Ten Hospice Tips for Dealing with Additional Document Requests (ADRs) and Probe Edits

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The Centers for Medicare & Medicaid Services (CMS) and its contractors have broad abilities to perform prepayment and post-payment medical reviews of hospice claims. Hospices most commonly find themselves dealing with prepayment medical reviews through the Additional Document Request or Additional Development Request (ADR) process initiated by their fiscal intermediary. Typically, these ADRs relate to a particular probe or edit conducted by the intermediary. The probe or edit may be service-specific (e.g. non-cancer length of stay, general inpatient care, etc.), provider-specific or beneficiary-specific.

Regardless of the form of the probe, ADRs can create major administrative and financial problems for hospices. There are strategies that a hospice can employ to minimize the disruption created by ADRs, and put the hospice in the best position to respond effectively to the ADRs and move off the probe as soon as possible. The following are tips to help streamline a hospice's response to ADRs and increase a hospice's chances of getting its claims paid at this level.

  1. Routinely check DDE for ADRs and track ADR responses. ADR notifications are posted in the Direct Data Entry (or DDE) system at the fiscal intermediary. To ensure timely notification of ADR requests, hospices should regularly check the DDE system because they have only 30 days to respond to an ADR. The hospice should also track the ADR requests and responses on a spreadsheet or grid that includes applicable deadlines for response. This not only helps the hospice keep track of the status of ADR responses, but will be useful if the hospice chooses to appeal any claims that are denied as part of a probe.
  2. Ask to reduce the number of claims in the requested sample, if applicable. In provider-specific probes, the fiscal intermediary generally requests to review a set number of claims, often between 20 and 40. For hospices with a small census, it might take the intermediary several months to be able to gather enough claims to complete the probe, and the hospice would be faced with severe cash flow issues while the claims are caught in the probe. A hospice in this situation should ask the intermediary to reduce the number of claims pulled in the probe to a more reasonable number based on the hospice's census.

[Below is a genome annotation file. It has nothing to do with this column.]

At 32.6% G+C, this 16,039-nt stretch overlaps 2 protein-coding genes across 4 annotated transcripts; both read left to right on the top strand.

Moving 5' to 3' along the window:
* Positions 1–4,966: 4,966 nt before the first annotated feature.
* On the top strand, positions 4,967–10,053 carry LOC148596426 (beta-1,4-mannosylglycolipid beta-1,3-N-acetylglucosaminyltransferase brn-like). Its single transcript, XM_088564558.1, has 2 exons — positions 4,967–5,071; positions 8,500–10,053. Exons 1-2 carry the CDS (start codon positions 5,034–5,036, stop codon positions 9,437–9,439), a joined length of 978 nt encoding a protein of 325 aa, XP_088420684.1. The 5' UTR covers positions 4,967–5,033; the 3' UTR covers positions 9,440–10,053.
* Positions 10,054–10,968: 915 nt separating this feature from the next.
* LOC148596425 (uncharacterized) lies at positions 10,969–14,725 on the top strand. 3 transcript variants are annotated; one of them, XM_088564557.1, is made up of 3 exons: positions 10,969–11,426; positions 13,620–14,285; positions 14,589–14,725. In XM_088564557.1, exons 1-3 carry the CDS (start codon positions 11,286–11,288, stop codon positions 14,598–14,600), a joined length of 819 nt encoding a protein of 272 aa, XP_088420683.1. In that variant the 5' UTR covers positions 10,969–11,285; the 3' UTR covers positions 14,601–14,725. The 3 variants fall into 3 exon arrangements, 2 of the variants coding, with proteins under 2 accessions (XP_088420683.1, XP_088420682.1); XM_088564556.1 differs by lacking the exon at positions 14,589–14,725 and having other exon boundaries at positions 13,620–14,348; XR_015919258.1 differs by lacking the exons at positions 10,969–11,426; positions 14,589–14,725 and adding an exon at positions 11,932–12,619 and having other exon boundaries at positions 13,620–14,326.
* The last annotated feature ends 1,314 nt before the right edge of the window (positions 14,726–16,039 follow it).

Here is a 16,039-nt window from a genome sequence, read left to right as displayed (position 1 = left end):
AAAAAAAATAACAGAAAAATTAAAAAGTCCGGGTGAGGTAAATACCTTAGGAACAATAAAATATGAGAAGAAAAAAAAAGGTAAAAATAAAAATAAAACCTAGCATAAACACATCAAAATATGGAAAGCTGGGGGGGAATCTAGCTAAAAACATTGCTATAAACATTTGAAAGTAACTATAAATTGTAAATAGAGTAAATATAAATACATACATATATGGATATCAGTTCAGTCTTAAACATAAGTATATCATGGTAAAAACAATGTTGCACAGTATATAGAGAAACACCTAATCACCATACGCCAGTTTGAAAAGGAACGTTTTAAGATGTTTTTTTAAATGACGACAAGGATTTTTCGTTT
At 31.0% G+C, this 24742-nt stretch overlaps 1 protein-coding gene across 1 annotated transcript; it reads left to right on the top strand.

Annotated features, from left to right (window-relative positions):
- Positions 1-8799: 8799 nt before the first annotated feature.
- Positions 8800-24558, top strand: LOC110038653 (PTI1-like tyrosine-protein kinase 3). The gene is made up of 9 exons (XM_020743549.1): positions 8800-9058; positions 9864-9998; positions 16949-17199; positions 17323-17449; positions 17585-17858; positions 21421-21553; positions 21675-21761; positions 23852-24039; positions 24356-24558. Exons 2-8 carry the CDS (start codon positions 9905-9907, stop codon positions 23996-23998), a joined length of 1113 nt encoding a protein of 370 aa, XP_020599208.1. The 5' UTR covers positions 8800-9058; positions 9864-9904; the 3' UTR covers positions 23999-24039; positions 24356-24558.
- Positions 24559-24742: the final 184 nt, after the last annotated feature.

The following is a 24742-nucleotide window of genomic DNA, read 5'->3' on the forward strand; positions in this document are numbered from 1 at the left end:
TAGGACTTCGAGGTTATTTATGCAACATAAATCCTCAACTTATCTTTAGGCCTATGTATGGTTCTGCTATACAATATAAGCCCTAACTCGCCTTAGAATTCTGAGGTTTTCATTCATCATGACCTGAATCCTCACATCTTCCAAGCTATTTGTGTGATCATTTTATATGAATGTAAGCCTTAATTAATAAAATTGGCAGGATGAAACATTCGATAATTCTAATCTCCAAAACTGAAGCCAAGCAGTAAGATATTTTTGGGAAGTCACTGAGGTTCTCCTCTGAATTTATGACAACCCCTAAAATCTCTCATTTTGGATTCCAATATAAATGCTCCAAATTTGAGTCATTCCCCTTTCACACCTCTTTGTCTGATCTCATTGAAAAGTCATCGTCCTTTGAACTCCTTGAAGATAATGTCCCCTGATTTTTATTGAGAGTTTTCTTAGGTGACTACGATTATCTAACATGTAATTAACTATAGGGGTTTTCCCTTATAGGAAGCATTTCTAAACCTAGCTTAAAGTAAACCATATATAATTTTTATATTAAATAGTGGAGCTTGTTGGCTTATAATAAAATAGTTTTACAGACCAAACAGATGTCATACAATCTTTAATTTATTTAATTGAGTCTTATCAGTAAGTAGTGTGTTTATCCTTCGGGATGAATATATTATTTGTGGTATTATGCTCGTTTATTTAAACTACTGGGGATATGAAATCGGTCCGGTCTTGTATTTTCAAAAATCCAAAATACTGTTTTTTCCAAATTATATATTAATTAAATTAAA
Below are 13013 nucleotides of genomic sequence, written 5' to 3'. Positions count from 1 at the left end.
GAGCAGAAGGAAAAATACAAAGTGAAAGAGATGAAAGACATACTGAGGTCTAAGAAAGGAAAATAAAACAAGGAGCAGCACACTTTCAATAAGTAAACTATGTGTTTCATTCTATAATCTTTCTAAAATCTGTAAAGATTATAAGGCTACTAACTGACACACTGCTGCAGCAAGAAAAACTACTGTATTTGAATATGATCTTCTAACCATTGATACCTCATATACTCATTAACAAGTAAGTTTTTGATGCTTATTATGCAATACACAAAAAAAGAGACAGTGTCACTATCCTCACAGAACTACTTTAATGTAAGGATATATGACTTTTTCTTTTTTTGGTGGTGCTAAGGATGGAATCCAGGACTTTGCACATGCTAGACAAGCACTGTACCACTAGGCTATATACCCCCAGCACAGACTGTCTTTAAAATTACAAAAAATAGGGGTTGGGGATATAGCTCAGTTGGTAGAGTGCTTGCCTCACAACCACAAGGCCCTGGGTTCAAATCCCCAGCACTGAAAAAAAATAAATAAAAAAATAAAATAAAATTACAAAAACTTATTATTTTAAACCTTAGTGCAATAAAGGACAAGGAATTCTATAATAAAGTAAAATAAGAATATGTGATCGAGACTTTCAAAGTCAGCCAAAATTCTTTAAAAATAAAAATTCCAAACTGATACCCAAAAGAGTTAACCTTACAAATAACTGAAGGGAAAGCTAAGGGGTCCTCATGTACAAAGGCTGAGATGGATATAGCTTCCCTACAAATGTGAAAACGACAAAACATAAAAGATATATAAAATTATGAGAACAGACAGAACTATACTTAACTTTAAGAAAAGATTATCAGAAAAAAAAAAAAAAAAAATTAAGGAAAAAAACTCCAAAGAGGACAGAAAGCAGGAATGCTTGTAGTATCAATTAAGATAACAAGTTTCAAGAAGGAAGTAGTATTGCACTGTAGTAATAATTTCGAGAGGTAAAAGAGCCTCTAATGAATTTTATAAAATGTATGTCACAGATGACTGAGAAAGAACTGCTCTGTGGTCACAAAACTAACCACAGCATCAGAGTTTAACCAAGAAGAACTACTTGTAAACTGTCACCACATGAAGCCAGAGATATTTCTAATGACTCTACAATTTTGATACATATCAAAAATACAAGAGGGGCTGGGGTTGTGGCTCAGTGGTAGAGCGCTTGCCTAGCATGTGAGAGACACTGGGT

3. Continue to bill claims while in a probe. Hospices sometimes make the mistake of ceasing billing when in a probe. However, this will simply prolong the probe because as discussed above, the intermediary will need to pull billed claims in order to complete its probe. The irregular billing patterns may also raise additional questions with the intermediary.
  4. Submit a cover letter with ADR responses. By submitting a cover letter highlighting the evidence that supports patient eligibility, the hospice stands a better chance to avoid claims denials and avoid targeted medical review. The cover letter should be written persuasively and concisely (approximately two pages) to make the hospice's case for patient eligibility during the claim period at issue and point to documentation that supports the hospice's position.
  5. Consider requesting an educational call. If the hospice receives a significant number of denials as part of a probe, the hospice may request an educational call between the intermediary and hospice staff. These calls are an opportunity for the hospice to ask questions and to hear what intermediaries look for in reviewing ADR documentation, and signals to the intermediary that the hospice is making a good faith effort to improve its performance and is taking this process seriously.